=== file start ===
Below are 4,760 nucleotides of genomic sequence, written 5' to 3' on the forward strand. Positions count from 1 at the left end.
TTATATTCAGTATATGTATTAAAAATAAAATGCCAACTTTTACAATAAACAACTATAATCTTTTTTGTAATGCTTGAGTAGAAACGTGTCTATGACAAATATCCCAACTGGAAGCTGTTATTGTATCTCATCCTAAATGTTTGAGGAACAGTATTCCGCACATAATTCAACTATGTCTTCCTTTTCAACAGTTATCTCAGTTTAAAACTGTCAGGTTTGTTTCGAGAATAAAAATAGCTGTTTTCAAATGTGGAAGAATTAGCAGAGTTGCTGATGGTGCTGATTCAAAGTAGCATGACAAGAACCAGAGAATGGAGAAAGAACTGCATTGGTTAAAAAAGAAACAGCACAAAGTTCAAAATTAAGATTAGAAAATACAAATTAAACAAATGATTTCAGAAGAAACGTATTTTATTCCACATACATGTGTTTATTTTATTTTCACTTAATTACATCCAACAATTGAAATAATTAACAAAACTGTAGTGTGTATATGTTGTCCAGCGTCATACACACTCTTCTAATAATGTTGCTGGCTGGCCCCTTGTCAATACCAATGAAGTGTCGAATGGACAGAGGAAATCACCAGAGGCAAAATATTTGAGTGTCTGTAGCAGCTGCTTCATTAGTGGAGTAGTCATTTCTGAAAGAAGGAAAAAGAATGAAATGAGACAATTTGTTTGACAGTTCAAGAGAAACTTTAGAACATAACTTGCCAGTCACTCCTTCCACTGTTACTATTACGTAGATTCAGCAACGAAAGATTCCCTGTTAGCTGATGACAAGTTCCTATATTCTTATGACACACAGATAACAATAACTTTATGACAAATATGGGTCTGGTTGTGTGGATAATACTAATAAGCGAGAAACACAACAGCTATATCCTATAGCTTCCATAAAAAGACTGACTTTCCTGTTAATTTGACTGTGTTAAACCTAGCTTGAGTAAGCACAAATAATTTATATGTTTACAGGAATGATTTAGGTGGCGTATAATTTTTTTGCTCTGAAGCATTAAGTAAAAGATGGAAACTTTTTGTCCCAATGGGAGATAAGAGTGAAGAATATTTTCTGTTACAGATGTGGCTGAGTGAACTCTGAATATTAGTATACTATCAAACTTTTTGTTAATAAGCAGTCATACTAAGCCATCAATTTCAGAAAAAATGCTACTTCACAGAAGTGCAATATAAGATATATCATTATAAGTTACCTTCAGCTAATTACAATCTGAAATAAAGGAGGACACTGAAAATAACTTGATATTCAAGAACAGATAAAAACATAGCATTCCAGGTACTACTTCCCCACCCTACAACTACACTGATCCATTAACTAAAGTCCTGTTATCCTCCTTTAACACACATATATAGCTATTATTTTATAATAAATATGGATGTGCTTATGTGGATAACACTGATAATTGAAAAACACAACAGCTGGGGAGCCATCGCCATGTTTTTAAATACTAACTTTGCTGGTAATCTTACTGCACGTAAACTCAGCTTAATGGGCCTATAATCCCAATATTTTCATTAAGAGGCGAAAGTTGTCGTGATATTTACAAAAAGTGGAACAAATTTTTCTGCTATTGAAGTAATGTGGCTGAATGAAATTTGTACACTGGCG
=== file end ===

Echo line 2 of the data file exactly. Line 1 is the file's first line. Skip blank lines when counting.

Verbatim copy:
TTATATTCAGTATATGTATTAAAAATAAAATGCCAACTTTTACAATAAACAACTATAATCTTTTTTGTAATGCTTGAGTAGAAACGTGTCTATGACAAATATCCCAACTGGAAGCTGTTATTGTATCTCATCCTAAATGTTTGAGGAACAGTATTCCGCACATAATTCAACTATGTCTTCCTTTTCAACAGTTATCTCAGTTTAAAACTGTCAGGTTTGTTTCGAGAATAAAAATAGCTGTTTTCAAATGTGGAAGAATTAGCAGAGTTGCTGATGGTGCTGATTCAAAGTAGCATGACAAGAACCAGAGAATGGAGAAAGAACTGCATTGGTTAAAAAAGAAACAGCACAAAGTTCAAAATTAAGATTAGAAAATACAAATTAAACAAATGATTTCAGAAGAAACGTATTTTATTCCACATACATGTGTTTATTTTATTTTCACTTAATTACATCCAACAATTGAAATAATTAACAAAACTGTAGTGTGTATATGTTGTCCAGCGTCATACACACTCTTCTAATAATGTTGCTGGCTGGCCCCTTGTCAATACCAATGAAGTGTCGAATGGACAGAGGAAATCACCAGAGGCAAAATATTTGAGTGTCTGTAGCAGCTGCTTCATTAGTGGAGTAGTCATTTCTGAAAGAAGGAAAAAGAATGAAATGAGACAATTTGTTTGACAGTTCAAGAGAAACTTTAGAACATAACTTGCCAGTCACTCCTTCCACTGTTACTATTACGTAGATTCAGCAACGAAAGATTCCCTGTTAGCTGATGACAAGTTCCTATATTCTTATGACACACAGATAACAATAACTTTATGACAAATATGGGTCTGGTTGTGTGGATAATACTAATAAGCGAGAAACACAACAGCTATATCCTATAGCTTCCATAAAAAGACTGACTTTCCTGTTAATTTGACTGTGTTAAACCTAGCTTGAGTAAGCACAAATAATTTATATGTTTACAGGAATGATTTAGGTGGCGTATAATTTTTTTGCTCTGAAGCATTAAGTAAAAGATGGAAACTTTTTGTCCCAATGGGAGATAAGAGTGAAGAATATTTTCTGTTACAGATGTGGCTGAGTGAACTCTGAATATTAGTATACTATCAAACTTTTTGTTAATAAGCAGTCATACTAAGCCATCAATTTCAGAAAAAATGCTACTTCACAGAAGTGCAATATAAGATATATCATTATAAGTTACCTTCAGCTAATTACAATCTGAAATAAAGGAGGACACTGAAAATAACTTGATATTCAAGAACAGATAAAAACATAGCATTCCAGGTACTACTTCCCCACCCTACAACTACACTGATCCATTAACTAAAGTCCTGTTATCCTCCTTTAACACACATATATAGCTATTATTTTATAATAAATATGGATGTGCTTATGTGGATAACACTGATAATTGAAAAACACAACAGCTGGGGAGCCATCGCCATGTTTTTAAATACTAACTTTGCTGGTAATCTTACTGCACGTAAACTCAGCTTAATGGGCCTATAATCCCAATATTTTCATTAAGAGGCGAAAGTTGTCGTGATATTTACAAAAAGTGGAACAAATTTTTCTGCTATTGAAGTAATGTGGCTGAATGAAATTTGTACACTGGCG